The first of my series of three Fantasy Strike themed card games will be available next week (EDIT: both regular and deluxe versions are now available in the US.) The game is called Flash Duel, and it comes in regular and deluxe versions. Let's take a look:
The regular version is just a box of cards. This makes it very small and portable. The deluxe version has a fancy wooden box (with LASER engraved logos on the sides), a cooler dueling board, two wooden pieces for the characters, and five wooden win tokens (more laser engravings, woo!). Here's what you get:
This shows the board for the deluxe version (two wooden pieces that fit together like puzzle pieces) compared to the regular version's "board" (five cards that you lay end-to-end to create the dueling track):
I think you'll best enjoy the game if you go into it know what it is and what it isn't.
What Flash Duel Isn't
It's not Magic: The Gathering. I will not sell any "collectable" games, as that's purely a mechanism to rip you off. My games are all self-contained games. Also, it's on the opposite end of the spectrum of complexity of Magic: The Gathering. Gamers sometimes use a subjective term called "weight" to express how complicated a game is (not a value judgment, just a descriptor). Flash Duel is decidedly "light weight," while my other two games (Yomi and Puzzle Strike, coming in a few months) are both "medium weight."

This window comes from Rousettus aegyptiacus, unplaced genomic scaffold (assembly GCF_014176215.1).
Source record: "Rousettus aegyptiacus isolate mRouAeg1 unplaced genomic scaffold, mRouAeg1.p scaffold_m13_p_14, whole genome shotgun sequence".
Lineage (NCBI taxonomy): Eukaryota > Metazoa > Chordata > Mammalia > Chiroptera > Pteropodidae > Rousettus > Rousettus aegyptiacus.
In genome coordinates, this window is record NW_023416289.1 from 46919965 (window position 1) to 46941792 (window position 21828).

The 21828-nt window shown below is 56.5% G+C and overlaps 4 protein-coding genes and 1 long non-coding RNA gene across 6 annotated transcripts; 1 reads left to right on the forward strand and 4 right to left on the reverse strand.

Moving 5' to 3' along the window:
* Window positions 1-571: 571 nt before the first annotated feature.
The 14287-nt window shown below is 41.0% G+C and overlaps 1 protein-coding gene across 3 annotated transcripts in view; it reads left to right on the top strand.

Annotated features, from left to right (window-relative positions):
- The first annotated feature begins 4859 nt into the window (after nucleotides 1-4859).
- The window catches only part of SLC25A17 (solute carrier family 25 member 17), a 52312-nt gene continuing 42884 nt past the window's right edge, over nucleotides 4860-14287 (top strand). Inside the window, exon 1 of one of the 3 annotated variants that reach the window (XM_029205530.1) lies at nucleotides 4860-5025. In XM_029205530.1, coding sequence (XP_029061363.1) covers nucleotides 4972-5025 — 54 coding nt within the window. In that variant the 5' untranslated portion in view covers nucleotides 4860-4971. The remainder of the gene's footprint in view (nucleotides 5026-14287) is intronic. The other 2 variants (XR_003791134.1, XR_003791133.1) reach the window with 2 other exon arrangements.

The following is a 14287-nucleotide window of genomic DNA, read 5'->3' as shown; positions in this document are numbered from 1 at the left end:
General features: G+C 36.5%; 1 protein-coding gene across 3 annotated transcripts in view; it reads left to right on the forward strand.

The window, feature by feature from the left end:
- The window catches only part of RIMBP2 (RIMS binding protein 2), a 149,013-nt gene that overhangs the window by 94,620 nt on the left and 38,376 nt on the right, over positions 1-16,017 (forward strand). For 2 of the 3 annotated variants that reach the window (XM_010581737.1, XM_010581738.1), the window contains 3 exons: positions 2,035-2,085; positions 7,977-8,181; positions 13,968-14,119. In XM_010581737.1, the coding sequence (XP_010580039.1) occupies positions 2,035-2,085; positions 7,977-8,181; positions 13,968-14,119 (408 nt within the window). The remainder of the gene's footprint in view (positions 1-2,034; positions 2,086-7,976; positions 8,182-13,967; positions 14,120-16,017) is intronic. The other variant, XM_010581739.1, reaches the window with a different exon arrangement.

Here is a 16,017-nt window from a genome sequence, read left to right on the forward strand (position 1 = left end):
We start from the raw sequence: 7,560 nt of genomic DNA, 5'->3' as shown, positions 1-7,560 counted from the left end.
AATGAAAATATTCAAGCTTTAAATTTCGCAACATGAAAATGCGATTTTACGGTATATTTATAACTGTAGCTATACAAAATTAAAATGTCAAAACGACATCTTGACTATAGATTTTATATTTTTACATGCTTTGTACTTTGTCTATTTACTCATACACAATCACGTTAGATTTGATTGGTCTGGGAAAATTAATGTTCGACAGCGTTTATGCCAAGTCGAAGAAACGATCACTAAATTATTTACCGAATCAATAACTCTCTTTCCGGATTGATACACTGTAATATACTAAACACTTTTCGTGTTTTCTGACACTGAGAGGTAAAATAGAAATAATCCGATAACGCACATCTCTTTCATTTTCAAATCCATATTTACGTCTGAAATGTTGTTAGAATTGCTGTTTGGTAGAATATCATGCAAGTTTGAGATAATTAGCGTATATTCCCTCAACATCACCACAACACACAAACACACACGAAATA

Light weight has its advantages (remember, we're talking gameplay "weight" not physical weight). It means the rules fit on a single piece of paper. It means you can teach this game even to non-gamers like your mom. It's a gateway game, meaning you can get non-gamers into gaming with you, to prepare them for medium-weight games like Yomi and Puzzle Strike. ;) Finally, light weight means fast. You can play Flash Duel in less than 5 minutes, so you could even play it inbetween sessions of more mammoth games or at a bus stop or something.
What Flash Duel Is
Flash Duel simulates a practice duel between two Fantasy Strike characters preparing for a tournament. They fight along an 18-space linear track, so positioning is important.
The game is inspired by a game called En Garde by Reiner Knizia. I've, how shall we say...cleaned up the game and the rules so that they are coherent and without loopholes, and so it makes sense as a competitive game. One example is the discard pile. When we make a competitive game, we have to ask "what skills are we testing here?" In Flash Duel, the point is about getting at the proper distance, and bluffing about whether you are weak or strong at particular distances. The point is certainly NOT memorization and card counting. In Knizia's game, the discard pile is face down, which is a very awkward choice and actually infeasible in just about any reasonable card game. We know the value of cards as they go into the discard pile, so it's possible to memorize them all. Optimal play demands that we do. Can we write the cards down as they go into the discard? If not, why not? If so, why even have it hidden at all? Some sort of record keeping tax the game wants us to pay?